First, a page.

Over the weekend, I spent several days working on integrating OAuth authentication and authorization into my FHIR server. Really, I’m primarily interested in authentication – if the user authenticates to the server, they get open access. So the functionality I implemented was that I will accept logins from any Facebook or Google user.
Integrating with Google and Facebook was almost ridiculously easy – The only thing that slowed me down was the documentation for the Google call to get a user’s profile details – I needed to provide an Application Key for charging purposes (not applicable at my volume though), and the documentation for the login process didn’t mention that (I found the solution on stack overflow).
But doing this generated some interesting discussion between the FHIR implementers preparing for the upcoming connectathon about the usefulness or otherwise of OAuth as a authentication protocol for a FHIR RESTful API. To illustrate the problem, consider this architecture, which seems like a pretty common architecture for the kind of FHIR deployments involving OAuth:
In this case, the user logs into the healthcare application – which is likely to be either a mobile or a web application, and authenticates to it using OAuth via something like Facebook, Google, etc as the OAuth server. For the user, this is convenient and observationally we know that this is really important. But, then, on their behalf, the application wants to use one or more FHIR services. How does this work? It’s pretty hard to find good information about this on the web, and the standard advice – such as this one here – really just doesn’t address this question well (at least, not that I could find).
As far as I can see, you have several options to handle this case:
- The FHIR services – which offer the FHIR RESTful API – don’t authenticate the user. They authenticate the healthcare application, and the user is invisible to FHIR service, and vice versa
- The FHIR services use OAuth themselves. The healthcare application asks the user to log in to each FHIR service provider independently using OAuth.
- The FHIR Services provide a custom login which allows the healthcare application to pass the OAuth access_token to the FHIR services – they can use this to authenticate the end-user
I find each of these unsatisfactory for different reasons.
The first option can work just fine, but the user (patient, for example) has no visibility of the data storage, and there’s no really any capacity for the user to share their own data in their own way. Whether that’s good or not depends on the context. If it’s good, then the first option is for you. And so in this case, OAuth is not appropriate on the RESTful server – just some kind of application secret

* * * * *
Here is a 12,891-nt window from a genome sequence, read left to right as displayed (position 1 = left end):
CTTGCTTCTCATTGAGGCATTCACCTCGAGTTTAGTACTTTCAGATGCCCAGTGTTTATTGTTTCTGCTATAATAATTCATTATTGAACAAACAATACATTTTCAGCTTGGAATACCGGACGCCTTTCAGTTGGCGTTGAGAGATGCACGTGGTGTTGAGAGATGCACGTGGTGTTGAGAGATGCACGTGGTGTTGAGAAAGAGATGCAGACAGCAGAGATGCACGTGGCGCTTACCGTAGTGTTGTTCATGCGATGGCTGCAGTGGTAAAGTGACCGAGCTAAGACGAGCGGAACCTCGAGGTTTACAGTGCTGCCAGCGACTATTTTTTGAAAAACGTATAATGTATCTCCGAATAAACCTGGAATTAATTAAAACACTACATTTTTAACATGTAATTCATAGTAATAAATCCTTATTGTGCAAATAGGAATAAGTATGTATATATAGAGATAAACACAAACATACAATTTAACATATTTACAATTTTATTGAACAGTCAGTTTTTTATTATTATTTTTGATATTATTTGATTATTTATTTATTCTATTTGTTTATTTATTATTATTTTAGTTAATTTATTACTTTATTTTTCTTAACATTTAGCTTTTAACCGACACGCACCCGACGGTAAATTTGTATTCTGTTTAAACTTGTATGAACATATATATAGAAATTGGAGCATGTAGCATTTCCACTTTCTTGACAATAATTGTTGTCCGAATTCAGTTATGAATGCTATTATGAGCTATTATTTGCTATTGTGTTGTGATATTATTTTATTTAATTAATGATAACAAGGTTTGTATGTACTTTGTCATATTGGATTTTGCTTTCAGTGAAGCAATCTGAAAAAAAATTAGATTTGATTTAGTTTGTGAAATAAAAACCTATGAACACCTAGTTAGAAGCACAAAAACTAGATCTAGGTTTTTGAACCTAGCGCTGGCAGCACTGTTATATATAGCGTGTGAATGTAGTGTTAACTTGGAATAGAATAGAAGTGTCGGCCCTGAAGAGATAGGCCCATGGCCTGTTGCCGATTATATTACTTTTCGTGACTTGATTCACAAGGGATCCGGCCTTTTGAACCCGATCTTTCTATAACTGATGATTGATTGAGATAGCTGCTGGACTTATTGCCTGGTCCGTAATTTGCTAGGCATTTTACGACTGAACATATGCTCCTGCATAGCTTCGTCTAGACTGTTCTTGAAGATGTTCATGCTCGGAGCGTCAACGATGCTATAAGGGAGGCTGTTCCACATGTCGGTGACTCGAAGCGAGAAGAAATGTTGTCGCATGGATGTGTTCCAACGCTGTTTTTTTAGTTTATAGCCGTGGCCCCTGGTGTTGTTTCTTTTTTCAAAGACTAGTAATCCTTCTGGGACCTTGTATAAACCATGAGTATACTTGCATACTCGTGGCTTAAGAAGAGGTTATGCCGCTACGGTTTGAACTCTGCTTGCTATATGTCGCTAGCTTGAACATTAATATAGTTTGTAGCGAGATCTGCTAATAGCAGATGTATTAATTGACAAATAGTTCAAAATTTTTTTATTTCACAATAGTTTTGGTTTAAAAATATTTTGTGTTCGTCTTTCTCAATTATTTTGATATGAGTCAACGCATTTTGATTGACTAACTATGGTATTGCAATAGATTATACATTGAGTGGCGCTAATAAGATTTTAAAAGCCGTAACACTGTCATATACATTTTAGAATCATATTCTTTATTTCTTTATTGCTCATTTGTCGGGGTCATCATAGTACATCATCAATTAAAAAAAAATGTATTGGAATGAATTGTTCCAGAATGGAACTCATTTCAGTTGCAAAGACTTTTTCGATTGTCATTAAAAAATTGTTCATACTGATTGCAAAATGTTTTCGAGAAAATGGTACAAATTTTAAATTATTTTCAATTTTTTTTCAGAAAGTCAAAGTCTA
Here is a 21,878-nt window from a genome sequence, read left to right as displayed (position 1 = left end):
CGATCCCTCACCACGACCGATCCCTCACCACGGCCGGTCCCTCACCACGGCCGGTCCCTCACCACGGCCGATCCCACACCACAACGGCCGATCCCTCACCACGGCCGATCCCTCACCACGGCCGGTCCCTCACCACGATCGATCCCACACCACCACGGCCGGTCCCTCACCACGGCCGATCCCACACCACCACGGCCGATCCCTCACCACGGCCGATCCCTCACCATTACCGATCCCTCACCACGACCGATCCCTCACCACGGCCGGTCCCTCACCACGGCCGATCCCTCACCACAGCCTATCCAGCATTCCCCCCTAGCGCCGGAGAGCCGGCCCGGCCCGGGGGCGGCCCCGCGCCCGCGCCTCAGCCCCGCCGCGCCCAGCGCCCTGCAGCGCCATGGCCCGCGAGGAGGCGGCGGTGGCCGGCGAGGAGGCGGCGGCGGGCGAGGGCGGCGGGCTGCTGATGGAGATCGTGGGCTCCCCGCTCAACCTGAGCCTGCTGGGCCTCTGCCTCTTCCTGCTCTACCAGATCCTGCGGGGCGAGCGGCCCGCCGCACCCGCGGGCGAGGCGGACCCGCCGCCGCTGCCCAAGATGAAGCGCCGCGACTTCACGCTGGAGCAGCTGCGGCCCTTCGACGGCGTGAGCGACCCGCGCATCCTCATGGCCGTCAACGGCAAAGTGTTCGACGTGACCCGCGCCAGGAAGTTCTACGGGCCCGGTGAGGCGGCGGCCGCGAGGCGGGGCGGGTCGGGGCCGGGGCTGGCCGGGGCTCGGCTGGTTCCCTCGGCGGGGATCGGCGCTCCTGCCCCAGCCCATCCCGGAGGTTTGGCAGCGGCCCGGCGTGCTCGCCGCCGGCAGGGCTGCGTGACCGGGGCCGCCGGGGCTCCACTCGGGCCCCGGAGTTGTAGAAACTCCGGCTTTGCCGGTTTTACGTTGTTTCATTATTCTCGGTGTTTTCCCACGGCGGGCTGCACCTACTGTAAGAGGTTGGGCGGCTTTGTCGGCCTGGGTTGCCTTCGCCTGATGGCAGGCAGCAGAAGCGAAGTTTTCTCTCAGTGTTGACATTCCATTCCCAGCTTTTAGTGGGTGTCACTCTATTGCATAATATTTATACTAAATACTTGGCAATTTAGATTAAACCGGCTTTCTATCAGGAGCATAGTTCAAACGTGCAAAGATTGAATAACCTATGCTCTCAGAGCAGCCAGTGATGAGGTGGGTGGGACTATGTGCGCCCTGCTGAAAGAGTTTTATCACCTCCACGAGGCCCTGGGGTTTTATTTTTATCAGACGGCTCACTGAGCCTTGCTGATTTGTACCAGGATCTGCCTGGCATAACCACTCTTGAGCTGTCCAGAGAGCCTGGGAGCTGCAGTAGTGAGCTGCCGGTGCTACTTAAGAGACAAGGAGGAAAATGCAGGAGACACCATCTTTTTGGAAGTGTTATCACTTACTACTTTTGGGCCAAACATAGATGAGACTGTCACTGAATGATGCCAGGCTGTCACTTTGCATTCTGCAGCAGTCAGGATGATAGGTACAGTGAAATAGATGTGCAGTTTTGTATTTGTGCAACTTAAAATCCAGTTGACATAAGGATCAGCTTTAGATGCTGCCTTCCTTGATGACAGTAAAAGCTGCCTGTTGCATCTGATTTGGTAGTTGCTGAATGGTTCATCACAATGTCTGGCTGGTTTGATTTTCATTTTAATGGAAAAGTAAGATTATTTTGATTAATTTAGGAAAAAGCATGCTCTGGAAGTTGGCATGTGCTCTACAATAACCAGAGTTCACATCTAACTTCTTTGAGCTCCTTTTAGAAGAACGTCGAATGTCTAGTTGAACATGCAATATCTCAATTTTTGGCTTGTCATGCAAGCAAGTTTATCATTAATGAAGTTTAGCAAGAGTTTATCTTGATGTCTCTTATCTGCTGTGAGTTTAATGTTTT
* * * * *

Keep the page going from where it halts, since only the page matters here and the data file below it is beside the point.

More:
The second option has the advantage that the user is explicitly aware of the data storage, and manages that directly. They can have multiple data stores, and explicitly grant access to a particular application. That’s a different kind of use case that would work well for a few users, but would simply bamboozle the majority of users, especially those who most need healthcare and to share their data. I think that this would be a problem for the healthcare application offering. But this is the consequence of the RESTful API offering OAuth based authentication. (btw, There’s a supplementary technical problem for a web based healthcare application in this case – at the end of the authentication process, the user will get redirected away from the healthcare application to the RESTful API provider. There’s a variety of options to deal with this, but they all have problems).
The third option works well in practice, but does mean that the FHIR service provider gets the same level of access to the user as the healthcare application – and the healthcare application has to trust the FHIR service provider to impersonate it.
Tim Bray pointed out (thanks!) that there’s a 4th option if you login through Google – as part of the OAuth process, Google returns an OpenID connect JWT token, and rather than sharing the access token, the healthcare application could just pass the id_token to the FHIR Service. The FHIR service could use the id_token to verify the user identity, and that access has been granted to the application by the user. This would mean that the FHIR service has no access to any Google services associated with the user (including getting basic descriptions of the user) – it would need the access token for that. Another problem with this approach is that Facebook doesn’t generate a token like this (or any functional equivalent, so far as I could see anywhere).
Choosing to secure your RESTful api using OAuth isn’t as straightforward as it seems, then.
p.s. My server supports all 3 options from the top list – see the documentation.
Update: Related Links